Partial resistance leads to apparent competition

“Apparent competition” refers to the indirect interaction between populations that share a common predator (Holt 1977). Predator abundance is determined by the total prey availability, and one prey population can intensify predation on another prey population by causing an increase in predator abundance. When a mutant prey evolves that is completely resistant to predation, the only interaction between the resistant and sensitive prey populations is their competition for shared resources. But when a mutant prey emerges that is only partially resistant to its predator, the partially resistant and sensitive populations interact both through their shared predator and through their shared resources.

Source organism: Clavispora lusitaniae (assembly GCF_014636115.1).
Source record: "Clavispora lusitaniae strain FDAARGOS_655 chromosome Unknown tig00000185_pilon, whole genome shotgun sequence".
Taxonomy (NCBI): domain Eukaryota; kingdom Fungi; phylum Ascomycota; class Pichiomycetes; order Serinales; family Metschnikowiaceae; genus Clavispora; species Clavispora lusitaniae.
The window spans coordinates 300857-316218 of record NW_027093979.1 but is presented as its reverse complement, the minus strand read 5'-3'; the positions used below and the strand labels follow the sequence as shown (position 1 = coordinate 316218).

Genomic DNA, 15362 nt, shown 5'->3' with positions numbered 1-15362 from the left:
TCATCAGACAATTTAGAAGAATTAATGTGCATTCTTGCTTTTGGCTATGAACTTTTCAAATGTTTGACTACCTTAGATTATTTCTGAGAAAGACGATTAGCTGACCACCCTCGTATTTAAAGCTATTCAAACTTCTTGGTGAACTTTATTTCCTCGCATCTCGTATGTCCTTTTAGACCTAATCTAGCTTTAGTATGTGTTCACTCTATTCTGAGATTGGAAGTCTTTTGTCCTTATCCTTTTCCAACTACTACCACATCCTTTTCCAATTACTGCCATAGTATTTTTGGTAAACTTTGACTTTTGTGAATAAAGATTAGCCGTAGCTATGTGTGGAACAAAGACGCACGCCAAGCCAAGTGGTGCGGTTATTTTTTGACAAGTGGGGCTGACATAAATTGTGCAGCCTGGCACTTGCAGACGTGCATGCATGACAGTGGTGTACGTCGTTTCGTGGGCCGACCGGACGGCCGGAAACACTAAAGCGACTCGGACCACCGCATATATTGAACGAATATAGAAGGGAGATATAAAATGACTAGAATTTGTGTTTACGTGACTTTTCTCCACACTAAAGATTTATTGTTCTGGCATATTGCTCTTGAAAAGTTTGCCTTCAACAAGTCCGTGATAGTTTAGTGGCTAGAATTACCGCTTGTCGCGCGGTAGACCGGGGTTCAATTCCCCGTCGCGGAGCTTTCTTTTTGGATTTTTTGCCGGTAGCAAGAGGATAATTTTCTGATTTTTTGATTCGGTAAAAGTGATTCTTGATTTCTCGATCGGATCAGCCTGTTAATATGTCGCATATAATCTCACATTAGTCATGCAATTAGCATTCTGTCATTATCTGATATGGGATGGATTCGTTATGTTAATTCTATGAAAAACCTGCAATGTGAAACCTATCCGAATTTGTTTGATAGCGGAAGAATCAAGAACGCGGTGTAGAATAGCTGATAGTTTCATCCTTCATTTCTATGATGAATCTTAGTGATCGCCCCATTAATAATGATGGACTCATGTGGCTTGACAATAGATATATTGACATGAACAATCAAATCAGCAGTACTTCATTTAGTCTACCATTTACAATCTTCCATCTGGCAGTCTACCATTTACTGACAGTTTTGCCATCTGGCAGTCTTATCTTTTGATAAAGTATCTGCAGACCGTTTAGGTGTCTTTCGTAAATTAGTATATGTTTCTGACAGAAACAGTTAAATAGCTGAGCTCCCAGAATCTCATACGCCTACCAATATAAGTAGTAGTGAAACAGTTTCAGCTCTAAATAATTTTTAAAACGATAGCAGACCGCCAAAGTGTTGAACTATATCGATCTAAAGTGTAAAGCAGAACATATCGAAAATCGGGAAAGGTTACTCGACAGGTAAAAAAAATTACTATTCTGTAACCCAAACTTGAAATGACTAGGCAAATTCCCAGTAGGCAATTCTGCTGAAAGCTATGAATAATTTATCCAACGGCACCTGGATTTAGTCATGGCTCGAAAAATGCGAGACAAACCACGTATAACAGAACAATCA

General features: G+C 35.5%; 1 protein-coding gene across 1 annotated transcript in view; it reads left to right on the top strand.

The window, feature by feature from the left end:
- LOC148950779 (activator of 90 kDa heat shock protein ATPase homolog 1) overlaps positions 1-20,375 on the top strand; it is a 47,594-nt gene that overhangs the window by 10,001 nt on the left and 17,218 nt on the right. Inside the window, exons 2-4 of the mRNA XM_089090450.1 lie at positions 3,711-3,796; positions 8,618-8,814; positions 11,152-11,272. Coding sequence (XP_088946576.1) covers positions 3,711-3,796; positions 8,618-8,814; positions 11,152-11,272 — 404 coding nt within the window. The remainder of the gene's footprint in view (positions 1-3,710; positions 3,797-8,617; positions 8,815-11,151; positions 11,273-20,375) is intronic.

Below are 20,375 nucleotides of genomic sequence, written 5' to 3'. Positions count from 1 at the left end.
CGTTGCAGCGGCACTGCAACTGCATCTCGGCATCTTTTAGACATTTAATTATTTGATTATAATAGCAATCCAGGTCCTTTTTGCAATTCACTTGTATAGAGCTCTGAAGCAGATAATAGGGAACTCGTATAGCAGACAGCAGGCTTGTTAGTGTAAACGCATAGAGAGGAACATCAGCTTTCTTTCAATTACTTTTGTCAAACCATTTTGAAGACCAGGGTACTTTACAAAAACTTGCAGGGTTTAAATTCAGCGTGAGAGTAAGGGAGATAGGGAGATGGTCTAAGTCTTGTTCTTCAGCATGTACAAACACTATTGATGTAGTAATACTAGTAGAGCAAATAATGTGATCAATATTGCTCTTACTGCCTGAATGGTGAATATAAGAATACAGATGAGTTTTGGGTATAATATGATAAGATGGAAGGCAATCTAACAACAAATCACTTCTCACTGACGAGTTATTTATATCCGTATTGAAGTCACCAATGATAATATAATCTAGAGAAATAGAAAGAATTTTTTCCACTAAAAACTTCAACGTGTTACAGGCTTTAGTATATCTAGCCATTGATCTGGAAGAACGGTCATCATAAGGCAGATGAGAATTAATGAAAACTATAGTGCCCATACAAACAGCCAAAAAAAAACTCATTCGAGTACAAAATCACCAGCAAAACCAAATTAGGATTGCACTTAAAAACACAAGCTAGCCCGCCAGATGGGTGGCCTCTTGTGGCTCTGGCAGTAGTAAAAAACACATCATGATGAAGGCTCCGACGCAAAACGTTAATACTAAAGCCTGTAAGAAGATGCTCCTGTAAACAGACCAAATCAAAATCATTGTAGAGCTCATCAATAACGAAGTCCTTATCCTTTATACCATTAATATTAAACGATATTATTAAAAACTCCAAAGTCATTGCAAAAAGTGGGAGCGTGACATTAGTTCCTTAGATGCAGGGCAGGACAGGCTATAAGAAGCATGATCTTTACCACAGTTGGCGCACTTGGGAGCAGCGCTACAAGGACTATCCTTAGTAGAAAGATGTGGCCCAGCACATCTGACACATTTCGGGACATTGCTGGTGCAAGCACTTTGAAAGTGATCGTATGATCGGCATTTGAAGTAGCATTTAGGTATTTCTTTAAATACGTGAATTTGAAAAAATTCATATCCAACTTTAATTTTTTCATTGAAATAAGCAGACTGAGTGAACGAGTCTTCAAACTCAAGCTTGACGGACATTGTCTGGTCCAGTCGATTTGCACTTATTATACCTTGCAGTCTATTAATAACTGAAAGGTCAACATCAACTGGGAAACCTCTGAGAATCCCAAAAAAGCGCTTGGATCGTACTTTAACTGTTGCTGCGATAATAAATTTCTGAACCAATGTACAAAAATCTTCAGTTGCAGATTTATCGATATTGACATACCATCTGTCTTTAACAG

For example, when a bacterial mutant emerges that is fully resistant to T4, it escapes from population control by the phage predator and its density becomes resource-limited. By contrast, when a mutant emerges that is only partially resistant to T2, the mutant population remains under regulation by the phage. And because the partially resistant prey are less vulnerable, the density of predators necessary to hold them in check can be greater than the density that sufficed to control the sensitive prey population. Thus, the appearance of a partially resistant population can cause an increase in T2 abundance and thereby intensify predation pressure on the sensitive population (Levin et al. 1977; Lenski 1984).